Posted September 08, 2015 10:07:29As we reported earlier today, American Airlines (NYSE:AAL) and Southwest Airlines (NASDAQ:SWL) are reportedly cutting flights between the United States and Australia, which means that travelers are losing their way.
This is particularly unfortunate because Australia is one of the largest carriers in the world, and their air transportation is among the cheapest in the country.
In other words, if the airlines are able to get their planes to and from the country, it will be a big boon to the airline’s bottom line.
However, it could also be a blow to travelers in the U.S., as the airline has been suffering from a shortage of domestic flights, and the airline hasn’t had much of an uptick in demand over the last several months.
While the airlines say they are cutting flights, many travelers are worried that this will mean a big drop in their travel plans.
As reported by Bloomberg Businessweek, airlines are reportedly going to be cutting back on their flight routes, which could cause problems for travelers.
In addition, as reported by the Associated Press, airlines in the region say they have been told to cut flights because they are experiencing a shortage in their domestic flights.
This has caused many travelers to cancel their travel and take alternative ways of getting around the U, including flying in-person.
If you’re going to travel between the U and Australia this weekend, this may not be a good time to do so.
American Airlines has been hit by a number of events since the Sopa blackout.
Earlier this month, the airline was forced to temporarily suspend flights to several cities in Europe due to a lack of fuel supplies.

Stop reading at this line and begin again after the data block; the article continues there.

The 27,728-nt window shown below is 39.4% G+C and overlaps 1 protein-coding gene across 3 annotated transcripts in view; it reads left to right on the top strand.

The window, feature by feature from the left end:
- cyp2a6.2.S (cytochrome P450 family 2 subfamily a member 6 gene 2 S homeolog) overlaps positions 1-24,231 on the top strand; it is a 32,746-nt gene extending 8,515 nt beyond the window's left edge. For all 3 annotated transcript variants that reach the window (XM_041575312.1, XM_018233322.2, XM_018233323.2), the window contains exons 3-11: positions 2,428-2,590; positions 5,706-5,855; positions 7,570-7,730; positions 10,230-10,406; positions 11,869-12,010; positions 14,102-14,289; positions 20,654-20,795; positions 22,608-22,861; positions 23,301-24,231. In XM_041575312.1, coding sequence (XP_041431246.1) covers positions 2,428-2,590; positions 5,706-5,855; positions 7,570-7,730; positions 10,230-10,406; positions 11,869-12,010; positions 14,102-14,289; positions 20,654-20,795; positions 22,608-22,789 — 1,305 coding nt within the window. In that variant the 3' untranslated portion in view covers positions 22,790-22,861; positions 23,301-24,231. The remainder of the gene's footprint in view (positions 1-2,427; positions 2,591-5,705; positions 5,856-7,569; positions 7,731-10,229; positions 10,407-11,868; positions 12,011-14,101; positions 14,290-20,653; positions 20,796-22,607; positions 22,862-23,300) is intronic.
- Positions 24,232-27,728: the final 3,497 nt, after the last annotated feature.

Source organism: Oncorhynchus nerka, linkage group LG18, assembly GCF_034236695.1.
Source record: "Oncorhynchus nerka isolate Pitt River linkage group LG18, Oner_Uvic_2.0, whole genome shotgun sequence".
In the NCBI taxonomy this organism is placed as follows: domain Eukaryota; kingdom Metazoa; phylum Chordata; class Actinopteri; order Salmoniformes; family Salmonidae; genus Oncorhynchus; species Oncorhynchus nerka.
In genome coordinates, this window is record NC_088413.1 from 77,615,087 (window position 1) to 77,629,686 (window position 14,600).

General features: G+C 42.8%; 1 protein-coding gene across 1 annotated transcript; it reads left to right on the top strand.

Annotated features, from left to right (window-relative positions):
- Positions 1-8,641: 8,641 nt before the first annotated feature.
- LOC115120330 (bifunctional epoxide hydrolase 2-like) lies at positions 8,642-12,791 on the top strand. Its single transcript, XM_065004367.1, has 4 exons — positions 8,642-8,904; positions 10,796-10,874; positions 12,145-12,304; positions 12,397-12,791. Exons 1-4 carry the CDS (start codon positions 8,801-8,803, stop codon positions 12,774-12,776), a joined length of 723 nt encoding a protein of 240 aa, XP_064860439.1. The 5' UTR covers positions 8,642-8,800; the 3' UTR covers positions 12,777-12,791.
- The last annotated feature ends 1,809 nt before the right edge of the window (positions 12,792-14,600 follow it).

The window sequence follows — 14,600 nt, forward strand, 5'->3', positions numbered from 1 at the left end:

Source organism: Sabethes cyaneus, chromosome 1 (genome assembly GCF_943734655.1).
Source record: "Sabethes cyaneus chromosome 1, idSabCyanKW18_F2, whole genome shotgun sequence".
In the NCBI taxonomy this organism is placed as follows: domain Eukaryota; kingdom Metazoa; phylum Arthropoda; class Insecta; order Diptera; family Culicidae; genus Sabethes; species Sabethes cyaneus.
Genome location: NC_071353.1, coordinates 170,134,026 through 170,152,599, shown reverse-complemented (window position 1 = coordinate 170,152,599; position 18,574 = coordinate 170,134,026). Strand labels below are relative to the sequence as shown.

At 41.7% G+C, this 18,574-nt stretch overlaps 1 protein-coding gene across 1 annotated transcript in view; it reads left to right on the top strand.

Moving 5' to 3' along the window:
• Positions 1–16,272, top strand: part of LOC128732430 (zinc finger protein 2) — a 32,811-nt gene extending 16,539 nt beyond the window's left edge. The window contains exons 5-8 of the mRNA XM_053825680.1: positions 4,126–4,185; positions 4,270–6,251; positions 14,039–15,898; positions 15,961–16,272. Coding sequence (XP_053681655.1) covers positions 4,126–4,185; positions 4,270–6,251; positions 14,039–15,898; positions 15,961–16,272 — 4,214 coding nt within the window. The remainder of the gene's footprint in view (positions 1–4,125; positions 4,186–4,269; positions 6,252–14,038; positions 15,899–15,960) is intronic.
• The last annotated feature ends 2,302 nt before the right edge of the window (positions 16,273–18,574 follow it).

As the AP reported, “In the U., American and Delta Airlines have cancelled flights and grounded some of their aircraft.
Air France and Norwegian have said they have cut flights as well.
Air Canada says it will suspend flights between Toronto and Quebec City as the province struggles with its oil-producing oil sands.”
American and Delta have also said that they are not sure how many flights will be cancelled in the coming days.
“While these actions may not have been the biggest blow to the airlines, it does have a major impact on the region.
Many flights have been delayed because of the shutdowns.
According to the AP, “Air Canada says some flights to Toronto and Montreal have been postponed for up to 24 hours.
Canadian Pacific says it is postponing two flights, both to Vancouver, B.C. and Halifax, Nova Scotia.
“As of Tuesday, the airlines had announced that their flights had been grounded for more than a week, with flights to New York City and San Francisco postponed.
Airlines in the Middle East, including Qatar Airways (NYSE.QQ), Kuwait Airways (QAL.MO) and Qatar Airways, (QAB.AA), have also been forced to cancel flights in the past week due to an inability to secure fuel supplies from other nations.
Meanwhile, United Airlines (OTC:UAL) has announced it will also be cutting flights to some cities, including Boston, Miami, and Atlanta, in addition to cutting the number of flights from Chicago, Los Angeles, and Miami.
United’s cut of flights to Chicago is expected to be more than 40 percent of the total flights from the city.
Meanwhile, United’s announcement is expected be in the thousands, according to the Wall Street Journal.
United is expected “to cut flights to a total of eight cities, all in the Northeast and Midwest, and has halted all flights to London, New York, Paris, Rome, Singapore, and Bangkok.”
According to Bloomberg BusinessWeek, United has been forced “to suspend flights in Chicago, Miami and Atlanta” due to fuel shortages.
As of Wednesday, United had cancelled more than 100 flights, according, the Chicago Tribune.
In a statement to BusinessWeek in regards to United’s actions, a spokesperson said, “We are canceling some flights in response to fuel issues in Chicago.
We are also suspending flights to nine cities and flying fewer than 100 passengers from three.
“United has also announced that it will temporarily suspend service between San Francisco and Los Angeles.